We all know what the webmasters’ guidelines say in regards of the promotional link, don’t we? As a refresher, Google says it is prohibited buying or selling links that pass PageRank. This includes:
- exchanging money for links,
- posts that contain links
- exchanging goods or services for links
- sending someone a “free” product in exchange for them writing a review
- including a link where it is not allowed (or clearly inappropriate)
In the same page, Google also provides for people involved in “content marketing” activities by saying a link can be passed in this way provided it doesn’t pass PageRank that you can stop with several method such as:
- Adding a rel=“nofollow” attribute to the
- Redirecting the links to an intermediate page that is blocked from search engines with a robots.txt file
Now the scenario is a bit clearer, let’s analyze all together the diatribe.
The first claim: this is a direct link
The second claim: there isn’t the nofollow attribute
Ok, this is true. And apparently links are not respecting the guidelines.
On their defense, it must be said Rai has very little (if no control at all) of the code output, and the Display provider is the only company responsible of this.
The third claim: perhaps the disallow in the robots.txt will make the targeted site in line with the webmaster guideline.
After I came back by saying that I wasn’t able to devise responsibilities, inviting people to have a better look at the site, the persons involved in the conversation finally start digging around a bit more, and the targeted site entirely disallowed via the robots.txt has been mentioned.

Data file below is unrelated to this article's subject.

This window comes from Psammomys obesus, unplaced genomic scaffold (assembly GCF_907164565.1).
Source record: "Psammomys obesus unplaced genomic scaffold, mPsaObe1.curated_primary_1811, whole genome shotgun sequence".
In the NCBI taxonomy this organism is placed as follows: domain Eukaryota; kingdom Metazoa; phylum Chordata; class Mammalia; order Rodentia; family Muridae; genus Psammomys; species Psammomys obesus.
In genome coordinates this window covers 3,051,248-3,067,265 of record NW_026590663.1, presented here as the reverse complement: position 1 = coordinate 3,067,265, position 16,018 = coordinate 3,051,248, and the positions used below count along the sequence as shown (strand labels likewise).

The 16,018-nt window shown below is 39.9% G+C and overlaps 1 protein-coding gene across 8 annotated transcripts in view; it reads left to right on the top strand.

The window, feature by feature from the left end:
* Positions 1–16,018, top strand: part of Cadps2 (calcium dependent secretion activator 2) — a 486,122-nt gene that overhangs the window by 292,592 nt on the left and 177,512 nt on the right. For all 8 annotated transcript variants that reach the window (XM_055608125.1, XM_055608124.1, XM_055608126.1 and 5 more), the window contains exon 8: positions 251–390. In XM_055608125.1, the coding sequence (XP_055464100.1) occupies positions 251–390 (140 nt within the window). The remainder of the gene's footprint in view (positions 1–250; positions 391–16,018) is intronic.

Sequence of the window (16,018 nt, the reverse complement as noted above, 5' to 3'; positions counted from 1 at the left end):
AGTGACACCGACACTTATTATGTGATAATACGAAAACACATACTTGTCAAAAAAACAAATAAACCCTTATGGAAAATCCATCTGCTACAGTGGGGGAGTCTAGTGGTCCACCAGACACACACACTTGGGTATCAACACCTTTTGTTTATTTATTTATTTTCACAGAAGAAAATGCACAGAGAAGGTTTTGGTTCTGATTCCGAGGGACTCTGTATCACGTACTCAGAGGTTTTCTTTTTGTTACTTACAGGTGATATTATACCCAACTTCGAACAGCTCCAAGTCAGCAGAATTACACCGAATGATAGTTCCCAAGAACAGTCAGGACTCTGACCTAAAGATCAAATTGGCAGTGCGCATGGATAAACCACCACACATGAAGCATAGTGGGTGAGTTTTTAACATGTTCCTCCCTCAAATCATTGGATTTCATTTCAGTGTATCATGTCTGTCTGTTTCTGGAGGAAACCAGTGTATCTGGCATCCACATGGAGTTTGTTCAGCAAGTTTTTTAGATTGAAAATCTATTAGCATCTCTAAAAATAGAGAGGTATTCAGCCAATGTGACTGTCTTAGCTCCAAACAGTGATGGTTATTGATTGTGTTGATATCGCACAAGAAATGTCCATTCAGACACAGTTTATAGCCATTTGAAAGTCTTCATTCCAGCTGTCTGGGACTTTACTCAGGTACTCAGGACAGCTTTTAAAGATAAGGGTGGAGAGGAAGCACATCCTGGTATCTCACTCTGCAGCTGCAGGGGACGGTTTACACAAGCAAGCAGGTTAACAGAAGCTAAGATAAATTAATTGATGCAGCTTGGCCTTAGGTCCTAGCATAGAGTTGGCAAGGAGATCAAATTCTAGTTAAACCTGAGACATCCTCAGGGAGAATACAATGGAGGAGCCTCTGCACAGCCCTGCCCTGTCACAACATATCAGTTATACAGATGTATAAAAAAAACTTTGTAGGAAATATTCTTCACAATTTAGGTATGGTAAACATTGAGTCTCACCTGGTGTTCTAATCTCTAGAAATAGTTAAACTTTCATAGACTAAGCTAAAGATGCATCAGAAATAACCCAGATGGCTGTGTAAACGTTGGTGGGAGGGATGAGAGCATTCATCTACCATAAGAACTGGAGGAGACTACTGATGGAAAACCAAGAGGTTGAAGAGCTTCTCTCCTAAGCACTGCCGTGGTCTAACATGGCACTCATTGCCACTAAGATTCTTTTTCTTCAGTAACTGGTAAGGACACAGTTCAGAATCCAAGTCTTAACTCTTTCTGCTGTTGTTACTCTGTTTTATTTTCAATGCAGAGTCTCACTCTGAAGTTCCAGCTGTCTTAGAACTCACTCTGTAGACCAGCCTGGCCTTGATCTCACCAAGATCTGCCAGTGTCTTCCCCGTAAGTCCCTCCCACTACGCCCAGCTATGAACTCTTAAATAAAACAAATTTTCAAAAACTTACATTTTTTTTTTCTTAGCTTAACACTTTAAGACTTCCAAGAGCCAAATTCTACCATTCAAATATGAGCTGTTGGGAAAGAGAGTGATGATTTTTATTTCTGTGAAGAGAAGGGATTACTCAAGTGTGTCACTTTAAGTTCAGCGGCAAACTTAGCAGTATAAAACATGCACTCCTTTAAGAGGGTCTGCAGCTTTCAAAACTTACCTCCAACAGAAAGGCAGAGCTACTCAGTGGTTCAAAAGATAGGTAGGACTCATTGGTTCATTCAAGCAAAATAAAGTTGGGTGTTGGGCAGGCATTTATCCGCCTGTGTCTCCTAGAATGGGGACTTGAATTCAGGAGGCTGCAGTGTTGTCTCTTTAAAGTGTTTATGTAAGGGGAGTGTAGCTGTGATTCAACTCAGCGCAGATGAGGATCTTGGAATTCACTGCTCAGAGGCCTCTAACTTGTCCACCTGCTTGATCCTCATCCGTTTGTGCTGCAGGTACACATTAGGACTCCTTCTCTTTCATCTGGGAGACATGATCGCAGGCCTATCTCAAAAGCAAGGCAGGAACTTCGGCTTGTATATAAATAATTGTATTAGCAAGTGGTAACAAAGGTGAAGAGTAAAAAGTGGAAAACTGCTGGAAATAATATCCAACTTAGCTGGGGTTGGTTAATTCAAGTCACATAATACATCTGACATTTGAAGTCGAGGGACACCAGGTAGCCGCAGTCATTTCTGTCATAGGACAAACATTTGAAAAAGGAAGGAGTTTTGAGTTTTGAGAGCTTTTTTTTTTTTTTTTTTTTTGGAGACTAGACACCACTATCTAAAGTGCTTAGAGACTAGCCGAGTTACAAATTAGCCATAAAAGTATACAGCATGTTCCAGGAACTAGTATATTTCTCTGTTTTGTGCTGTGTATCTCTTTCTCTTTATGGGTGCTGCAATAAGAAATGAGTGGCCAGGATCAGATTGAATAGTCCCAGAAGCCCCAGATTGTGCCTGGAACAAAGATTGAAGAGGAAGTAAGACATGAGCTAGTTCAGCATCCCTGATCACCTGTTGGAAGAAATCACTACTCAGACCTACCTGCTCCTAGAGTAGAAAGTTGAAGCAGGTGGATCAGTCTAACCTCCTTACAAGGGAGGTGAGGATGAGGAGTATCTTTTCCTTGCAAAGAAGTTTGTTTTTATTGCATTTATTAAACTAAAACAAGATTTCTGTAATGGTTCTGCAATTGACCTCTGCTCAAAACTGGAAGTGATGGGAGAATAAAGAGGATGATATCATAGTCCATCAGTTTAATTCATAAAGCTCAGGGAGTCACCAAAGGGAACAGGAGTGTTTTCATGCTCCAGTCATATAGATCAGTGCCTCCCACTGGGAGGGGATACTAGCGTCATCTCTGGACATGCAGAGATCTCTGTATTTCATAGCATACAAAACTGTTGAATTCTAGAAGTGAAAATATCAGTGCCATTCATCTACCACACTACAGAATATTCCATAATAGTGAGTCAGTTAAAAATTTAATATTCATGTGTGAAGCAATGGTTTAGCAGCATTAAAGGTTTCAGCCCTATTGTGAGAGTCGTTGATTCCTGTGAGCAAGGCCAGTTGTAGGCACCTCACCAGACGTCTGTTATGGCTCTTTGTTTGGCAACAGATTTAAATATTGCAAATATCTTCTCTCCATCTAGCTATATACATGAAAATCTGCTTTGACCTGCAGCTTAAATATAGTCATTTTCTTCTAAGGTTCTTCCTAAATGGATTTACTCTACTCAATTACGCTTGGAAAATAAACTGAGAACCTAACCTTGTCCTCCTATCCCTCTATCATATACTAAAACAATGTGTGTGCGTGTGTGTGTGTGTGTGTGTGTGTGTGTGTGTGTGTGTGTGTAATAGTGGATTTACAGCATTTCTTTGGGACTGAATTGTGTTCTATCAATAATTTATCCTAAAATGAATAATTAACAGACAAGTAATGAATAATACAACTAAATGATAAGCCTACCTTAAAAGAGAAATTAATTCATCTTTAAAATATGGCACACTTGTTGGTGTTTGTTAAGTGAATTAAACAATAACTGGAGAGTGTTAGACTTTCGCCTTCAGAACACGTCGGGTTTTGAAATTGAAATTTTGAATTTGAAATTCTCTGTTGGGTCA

Now, here another big problem: people don’t read, or at least do this superficially!
Google Webmasters’ guidelines mention the nofollow or the intermediate robots.txt file as an indication making a site compliant, but again this not an exhaustive list.
In this particular case, although it is the targeted site to contain the robots.txt with the disallow directive, if you think to this scenario holistically, suddenly you will understand there should be not any capacity for the link to pass PageRank.
Persons took part to the discussion were saying the opposite, however none of them bring in any real example to confirm their statement (so didn’t I), but I bet the above image (found on SeoMoz) explains the concept very well.
The fourth claim: all URLs contain a canonical tag as well as a 301 redirect
Although this is true, I believe the destination web site casa.it implemented both the canonical and the redirect prior activating the advertising.
Again robots.txt prevents Google to access the site and the file already indexed are in theory useless for the sake of their back link profile rather more a precaution to avoid problems due to the canonicalization.
Webmaster’s guidelines provided by Google offer a clear vision of what paid links are and some straight forward (though not complete) suggestions for the implementations. In my opinion, something that should be made clear is how links between “properties” or “partnered” web site should be created.
In fact, by doing a research on Internet, it appears that rai.it and casa.it partnered the two site back in 2009.
From an investigation point of view instead, I would like people involved in the conversation to be more cautious before pointing fingers, and try to understand sites are not all the same and search engines algorithm attempts to solve problems scaling down problems as a whole and not individually.
As usual, the articles represents my point of view. I am not associated with Google or Rai, and this has been written purely to technically dissect and brings in to the table the answer to the “questions” emerged during the G+ conversation.